Doi Inthanon National Park two hours southwest of downtown Chiang Mai is part of the Himalayan mountain range with Doi Inthanon as the highest mountain in Thailand peaking at 2,565 meters above sea level. You can drive all the way up to the summit passing several attractions including Wachirathan Waterfall, The Royal Twin Pagodas, and the Kew Mae Pan Nature Trail. We decided to do the trail first when we had the most energy.
Meet our guide, a local Hmong hill tribesman. You must hire a guide on site for 200 baht per group as you can’t do the trail alone. The 3.2 km long trail takes approximately 2 hours to complete depending on how many stops you make — there are 21 stations along the trail with information about the plants and ecosystem in the area.
The first part goes through a cloud forest with tall trees struggling to get light in the often mist-wrapped mountain. However, there was not a single cloud in the sky on our visit.
The forest is full of moss and ferns, and you will pass small streams and waterfalls.
After about 20 minutes we stepped out of the forest into golden subalpine meadow hills which will be all green during the rainy season. Please note that the trail is closed for reforestation during the rainy season from 1 June to 31 October.
Standing on a viewing platform approximately 2,300 meters up looking out the hazy sky. It was that season when farmers burn their fields (beginning of March) which also means fewer tourists; we were alone here.
A GoPro selfie from the same platform.
Spectacular view of the mountains, the forest, and the meadow. It was a perfect day for hiking: 22 degrees and sunny. If you come here during peak season (December – January) it will be colder so you better bring a lighter jacket.
The air is thin up here, so walk slowly and enjoy the beautiful trail with wildlife such as flowers, birds, butterflies, and insects.
Rhododendron arboreum flower, which is the national flower of Nepal. In addition to Thailand and Nepal, this tree species is also growing in Bhutan, China, India, Burma, Sri Lanka, and Pakistan.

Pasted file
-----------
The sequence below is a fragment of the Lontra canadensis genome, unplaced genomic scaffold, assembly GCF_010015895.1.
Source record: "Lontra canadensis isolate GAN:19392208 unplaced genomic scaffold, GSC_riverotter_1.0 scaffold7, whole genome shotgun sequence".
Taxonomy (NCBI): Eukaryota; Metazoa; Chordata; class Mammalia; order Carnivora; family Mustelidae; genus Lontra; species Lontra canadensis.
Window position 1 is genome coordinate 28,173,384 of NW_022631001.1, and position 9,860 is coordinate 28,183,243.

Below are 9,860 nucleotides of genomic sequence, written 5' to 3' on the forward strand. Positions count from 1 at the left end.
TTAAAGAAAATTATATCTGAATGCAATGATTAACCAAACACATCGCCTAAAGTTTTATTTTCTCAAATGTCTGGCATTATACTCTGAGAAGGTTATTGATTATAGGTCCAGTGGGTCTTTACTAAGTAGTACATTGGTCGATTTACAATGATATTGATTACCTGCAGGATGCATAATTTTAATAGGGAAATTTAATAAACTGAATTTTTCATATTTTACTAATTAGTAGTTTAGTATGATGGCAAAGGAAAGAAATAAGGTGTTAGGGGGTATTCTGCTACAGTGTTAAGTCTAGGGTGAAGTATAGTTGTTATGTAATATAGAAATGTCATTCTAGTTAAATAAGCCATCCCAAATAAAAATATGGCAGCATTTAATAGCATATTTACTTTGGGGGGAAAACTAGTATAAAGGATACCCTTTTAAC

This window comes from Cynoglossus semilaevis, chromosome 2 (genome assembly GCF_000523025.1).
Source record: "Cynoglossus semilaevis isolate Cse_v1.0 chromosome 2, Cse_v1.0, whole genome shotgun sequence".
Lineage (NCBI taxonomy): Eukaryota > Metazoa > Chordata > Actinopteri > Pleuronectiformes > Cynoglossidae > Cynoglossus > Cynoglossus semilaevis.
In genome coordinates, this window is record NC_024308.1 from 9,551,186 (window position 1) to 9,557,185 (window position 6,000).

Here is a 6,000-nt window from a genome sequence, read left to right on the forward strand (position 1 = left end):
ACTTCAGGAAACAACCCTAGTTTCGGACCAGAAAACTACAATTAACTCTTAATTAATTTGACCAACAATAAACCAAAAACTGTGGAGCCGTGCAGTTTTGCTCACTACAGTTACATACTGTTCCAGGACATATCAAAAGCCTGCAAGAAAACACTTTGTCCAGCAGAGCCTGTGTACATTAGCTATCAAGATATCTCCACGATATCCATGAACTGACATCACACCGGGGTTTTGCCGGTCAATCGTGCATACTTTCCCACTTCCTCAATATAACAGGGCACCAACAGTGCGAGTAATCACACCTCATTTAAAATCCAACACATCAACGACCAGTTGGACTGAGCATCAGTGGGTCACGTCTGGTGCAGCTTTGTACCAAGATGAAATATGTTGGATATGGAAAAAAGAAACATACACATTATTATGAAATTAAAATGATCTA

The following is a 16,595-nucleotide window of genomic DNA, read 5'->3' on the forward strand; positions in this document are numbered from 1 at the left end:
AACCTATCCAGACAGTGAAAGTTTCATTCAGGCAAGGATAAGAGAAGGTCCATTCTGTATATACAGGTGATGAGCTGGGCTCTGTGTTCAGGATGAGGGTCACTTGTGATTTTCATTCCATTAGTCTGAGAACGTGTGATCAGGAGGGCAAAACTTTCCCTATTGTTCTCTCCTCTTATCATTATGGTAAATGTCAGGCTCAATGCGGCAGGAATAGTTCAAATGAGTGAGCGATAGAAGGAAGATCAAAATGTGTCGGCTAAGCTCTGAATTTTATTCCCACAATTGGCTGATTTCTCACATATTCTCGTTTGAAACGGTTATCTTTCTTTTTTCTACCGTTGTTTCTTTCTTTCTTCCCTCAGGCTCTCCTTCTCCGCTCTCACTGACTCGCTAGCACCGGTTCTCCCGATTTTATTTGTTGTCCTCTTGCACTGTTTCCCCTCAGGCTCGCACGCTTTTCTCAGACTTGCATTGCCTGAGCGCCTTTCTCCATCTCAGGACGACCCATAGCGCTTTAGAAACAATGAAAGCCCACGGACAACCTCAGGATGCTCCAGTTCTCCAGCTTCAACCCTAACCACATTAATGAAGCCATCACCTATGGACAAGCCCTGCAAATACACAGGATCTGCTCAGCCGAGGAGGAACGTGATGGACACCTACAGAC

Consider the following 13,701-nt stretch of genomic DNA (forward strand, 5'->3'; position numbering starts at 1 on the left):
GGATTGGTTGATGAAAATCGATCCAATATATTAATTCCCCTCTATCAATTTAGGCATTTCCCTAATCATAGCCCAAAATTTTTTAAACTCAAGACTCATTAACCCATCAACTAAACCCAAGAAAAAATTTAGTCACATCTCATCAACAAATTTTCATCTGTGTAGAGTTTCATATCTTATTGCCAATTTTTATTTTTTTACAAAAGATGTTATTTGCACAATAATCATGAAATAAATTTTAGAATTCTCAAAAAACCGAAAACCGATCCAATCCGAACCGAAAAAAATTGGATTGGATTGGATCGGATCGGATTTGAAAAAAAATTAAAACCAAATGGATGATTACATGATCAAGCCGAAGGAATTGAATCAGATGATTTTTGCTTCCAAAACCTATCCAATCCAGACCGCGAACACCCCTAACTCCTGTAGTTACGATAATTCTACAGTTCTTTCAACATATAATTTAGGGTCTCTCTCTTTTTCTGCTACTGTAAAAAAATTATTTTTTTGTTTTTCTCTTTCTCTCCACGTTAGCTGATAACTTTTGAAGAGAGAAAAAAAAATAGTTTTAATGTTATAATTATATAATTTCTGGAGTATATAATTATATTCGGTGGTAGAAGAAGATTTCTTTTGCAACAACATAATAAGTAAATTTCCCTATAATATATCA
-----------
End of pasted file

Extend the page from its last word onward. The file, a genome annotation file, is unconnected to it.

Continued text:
If it wasn’t for the sign I obviously wouldn’t know the name of the flower.
View over the Royal Twin Pagodas which were built by the Thai Royal Air Force as a gift to the King and Queen on their 60th birthdays (in 1987 and 1992).
The end of the trail with a fantastic panoramic view. From here, we turned down back into the forest onto another path leading to the starting point walking in a circle.
On the way back we saw this funny-looking tree. Kind of look like a worm climbing the roots.
Back to the parking lot, we jumped in the car and drove 300 meters further up to the highest point in Thailand. Up here, the temperature was 18 degrees but can drop to below zero during the cool season.
The highest point in Thailand, 2,565 meters above sea level. Yay! At this altitude, your body starts telling you there’s something wrong with the air; I felt a bit weird and got a mild headache. My wife, however, didn’t feel a thing.
Back down to 2,142 meters to see the Royal Twin Pagodas and the beautiful garden. I’ve never seen a bluer sky in Thailand, which, due to its warm climate, often has a hazy or light blue sky.
A stair up to Napapon Phoom-Siri Chedi, the pagoda dedicated to the Queen.
Another queen standing next to me.
Gorgeous view from the garden.
On the way down we stopped to see the impressive Wachirathan Waterfall at 900 meters above sea level and eat a bite at a restaurant by the parking before we drove back to our hotel in Chiang Mai’s old city.
If you decide to drive up Doi Inthanon yourself, drive with great caution and make sure how to use “engine braking” when driving down instead of pressing the brake pedal as it can burn out the brakes and cause brake failure. My wife was so nervous before we drove up, but the ride went like a charm!
The Kew Mae Pan Nature Trail is found at the kilometer 42 marker on the road to the summit.